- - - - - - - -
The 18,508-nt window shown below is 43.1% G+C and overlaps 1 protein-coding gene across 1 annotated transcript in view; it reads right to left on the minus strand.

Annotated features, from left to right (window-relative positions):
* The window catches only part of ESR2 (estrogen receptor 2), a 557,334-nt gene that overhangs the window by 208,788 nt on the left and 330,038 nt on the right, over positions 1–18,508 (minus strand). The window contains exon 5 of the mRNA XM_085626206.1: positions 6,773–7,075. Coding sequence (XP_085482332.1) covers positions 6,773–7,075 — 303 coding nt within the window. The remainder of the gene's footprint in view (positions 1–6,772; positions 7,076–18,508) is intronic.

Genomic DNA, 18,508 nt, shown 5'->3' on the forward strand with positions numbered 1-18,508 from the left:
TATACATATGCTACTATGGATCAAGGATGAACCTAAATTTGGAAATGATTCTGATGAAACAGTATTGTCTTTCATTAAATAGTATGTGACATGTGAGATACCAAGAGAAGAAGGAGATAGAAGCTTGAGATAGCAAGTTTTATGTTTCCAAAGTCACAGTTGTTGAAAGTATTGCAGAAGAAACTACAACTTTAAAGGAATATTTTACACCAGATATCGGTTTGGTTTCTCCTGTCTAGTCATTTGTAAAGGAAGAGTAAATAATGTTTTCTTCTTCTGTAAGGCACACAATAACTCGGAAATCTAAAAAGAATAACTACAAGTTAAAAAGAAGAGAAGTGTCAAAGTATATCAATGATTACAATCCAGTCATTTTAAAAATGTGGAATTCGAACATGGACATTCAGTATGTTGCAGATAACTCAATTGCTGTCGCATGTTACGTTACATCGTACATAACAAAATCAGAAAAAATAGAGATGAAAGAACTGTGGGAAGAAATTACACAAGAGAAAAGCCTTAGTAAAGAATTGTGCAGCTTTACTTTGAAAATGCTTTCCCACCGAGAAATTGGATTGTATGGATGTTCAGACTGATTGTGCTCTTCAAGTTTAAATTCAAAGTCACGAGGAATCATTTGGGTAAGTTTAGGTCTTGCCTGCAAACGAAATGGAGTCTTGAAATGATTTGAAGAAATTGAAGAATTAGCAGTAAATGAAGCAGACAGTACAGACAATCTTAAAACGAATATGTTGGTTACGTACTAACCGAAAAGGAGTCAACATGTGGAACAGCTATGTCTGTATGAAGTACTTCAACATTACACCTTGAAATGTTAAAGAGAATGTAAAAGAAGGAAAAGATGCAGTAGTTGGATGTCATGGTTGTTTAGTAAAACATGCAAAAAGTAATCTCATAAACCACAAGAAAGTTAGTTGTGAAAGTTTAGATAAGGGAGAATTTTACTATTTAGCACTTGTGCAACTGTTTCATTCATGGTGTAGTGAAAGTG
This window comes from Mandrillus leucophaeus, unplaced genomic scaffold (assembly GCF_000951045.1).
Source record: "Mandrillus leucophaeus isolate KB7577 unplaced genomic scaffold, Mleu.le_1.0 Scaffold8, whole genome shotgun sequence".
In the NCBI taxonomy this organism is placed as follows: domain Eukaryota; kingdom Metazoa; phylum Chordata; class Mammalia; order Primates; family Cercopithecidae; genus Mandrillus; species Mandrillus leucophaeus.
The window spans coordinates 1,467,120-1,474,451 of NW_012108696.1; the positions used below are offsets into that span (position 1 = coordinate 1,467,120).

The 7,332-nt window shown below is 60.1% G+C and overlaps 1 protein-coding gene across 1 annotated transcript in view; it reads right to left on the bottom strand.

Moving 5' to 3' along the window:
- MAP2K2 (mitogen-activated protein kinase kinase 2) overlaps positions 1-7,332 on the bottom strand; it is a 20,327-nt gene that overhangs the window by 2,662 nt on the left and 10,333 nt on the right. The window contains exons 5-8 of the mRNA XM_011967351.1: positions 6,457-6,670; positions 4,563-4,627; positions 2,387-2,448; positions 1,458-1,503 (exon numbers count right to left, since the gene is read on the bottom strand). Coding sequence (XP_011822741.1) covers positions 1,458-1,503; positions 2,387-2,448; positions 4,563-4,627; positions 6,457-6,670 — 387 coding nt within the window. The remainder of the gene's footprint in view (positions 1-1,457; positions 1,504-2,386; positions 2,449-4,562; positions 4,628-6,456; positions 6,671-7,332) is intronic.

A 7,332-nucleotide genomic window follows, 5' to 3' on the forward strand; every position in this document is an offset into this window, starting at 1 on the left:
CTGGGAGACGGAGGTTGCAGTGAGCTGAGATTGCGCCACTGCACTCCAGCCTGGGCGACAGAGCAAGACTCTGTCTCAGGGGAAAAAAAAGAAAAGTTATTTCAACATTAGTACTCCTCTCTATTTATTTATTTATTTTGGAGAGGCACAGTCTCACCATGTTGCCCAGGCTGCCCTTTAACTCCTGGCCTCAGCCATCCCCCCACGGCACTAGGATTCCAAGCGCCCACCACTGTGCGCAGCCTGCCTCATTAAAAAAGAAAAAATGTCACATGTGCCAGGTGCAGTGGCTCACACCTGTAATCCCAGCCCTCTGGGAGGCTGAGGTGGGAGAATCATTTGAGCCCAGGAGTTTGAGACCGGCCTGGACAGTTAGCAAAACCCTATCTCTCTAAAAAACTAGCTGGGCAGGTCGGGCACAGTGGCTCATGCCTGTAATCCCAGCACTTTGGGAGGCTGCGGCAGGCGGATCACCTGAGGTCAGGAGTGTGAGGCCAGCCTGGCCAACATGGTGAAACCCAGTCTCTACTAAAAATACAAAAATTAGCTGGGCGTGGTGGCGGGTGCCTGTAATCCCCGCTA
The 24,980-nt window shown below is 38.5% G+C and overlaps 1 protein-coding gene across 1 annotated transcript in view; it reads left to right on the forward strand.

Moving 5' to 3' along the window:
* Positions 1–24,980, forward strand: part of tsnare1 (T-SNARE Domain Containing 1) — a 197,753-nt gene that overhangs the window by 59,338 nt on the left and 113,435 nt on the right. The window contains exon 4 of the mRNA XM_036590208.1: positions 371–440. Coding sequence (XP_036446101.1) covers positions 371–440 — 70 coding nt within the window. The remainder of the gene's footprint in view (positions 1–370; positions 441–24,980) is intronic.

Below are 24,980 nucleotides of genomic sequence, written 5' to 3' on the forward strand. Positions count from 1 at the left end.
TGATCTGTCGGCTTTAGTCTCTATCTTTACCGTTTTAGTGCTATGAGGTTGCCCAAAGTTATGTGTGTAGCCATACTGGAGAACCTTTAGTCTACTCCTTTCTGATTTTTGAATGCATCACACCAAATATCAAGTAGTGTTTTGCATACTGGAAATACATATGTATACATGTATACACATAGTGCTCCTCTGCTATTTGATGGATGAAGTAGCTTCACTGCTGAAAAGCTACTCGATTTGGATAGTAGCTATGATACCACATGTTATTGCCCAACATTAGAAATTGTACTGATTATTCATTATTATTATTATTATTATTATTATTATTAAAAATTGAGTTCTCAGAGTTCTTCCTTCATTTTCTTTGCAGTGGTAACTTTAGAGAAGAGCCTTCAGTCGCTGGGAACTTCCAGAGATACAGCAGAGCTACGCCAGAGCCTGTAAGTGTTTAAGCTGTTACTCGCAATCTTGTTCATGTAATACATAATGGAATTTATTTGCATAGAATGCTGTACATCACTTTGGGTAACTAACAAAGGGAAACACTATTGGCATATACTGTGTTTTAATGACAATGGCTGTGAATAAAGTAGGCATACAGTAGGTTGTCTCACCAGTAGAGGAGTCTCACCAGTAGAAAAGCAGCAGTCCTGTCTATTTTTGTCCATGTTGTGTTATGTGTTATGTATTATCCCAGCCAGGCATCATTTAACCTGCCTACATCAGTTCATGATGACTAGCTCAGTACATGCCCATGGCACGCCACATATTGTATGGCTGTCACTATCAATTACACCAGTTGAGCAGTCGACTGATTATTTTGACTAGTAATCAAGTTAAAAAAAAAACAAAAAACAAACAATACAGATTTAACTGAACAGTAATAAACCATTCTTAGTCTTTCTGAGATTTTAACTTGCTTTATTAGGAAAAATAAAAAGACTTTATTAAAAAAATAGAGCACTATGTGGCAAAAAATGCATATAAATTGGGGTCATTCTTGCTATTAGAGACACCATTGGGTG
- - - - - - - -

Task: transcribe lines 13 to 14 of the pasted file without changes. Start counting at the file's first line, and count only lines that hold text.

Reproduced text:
A 7,332-nucleotide genomic window follows, 5' to 3' on the forward strand; every position in this document is an offset into this window, starting at 1 on the left:
CTGGGAGACGGAGGTTGCAGTGAGCTGAGATTGCGCCACTGCACTCCAGCCTGGGCGACAGAGCAAGACTCTGTCTCAGGGGAAAAAAAAGAAAAGTTATTTCAACATTAGTACTCCTCTCTATTTATTTATTTATTTTGGAGAGGCACAGTCTCACCATGTTGCCCAGGCTGCCCTTTAACTCCTGGCCTCAGCCATCCCCCCACGGCACTAGGATTCCAAGCGCCCACCACTGTGCGCAGCCTGCCTCATTAAAAAAGAAAAAATGTCACATGTGCCAGGTGCAGTGGCTCACACCTGTAATCCCAGCCCTCTGGGAGGCTGAGGTGGGAGAATCATTTGAGCCCAGGAGTTTGAGACCGGCCTGGACAGTTAGCAAAACCCTATCTCTCTAAAAAACTAGCTGGGCAGGTCGGGCACAGTGGCTCATGCCTGTAATCCCAGCACTTTGGGAGGCTGCGGCAGGCGGATCACCTGAGGTCAGGAGTGTGAGGCCAGCCTGGCCAACATGGTGAAACCCAGTCTCTACTAAAAATACAAAAATTAGCTGGGCGTGGTGGCGGGTGCCTGTAATCCCCGCTA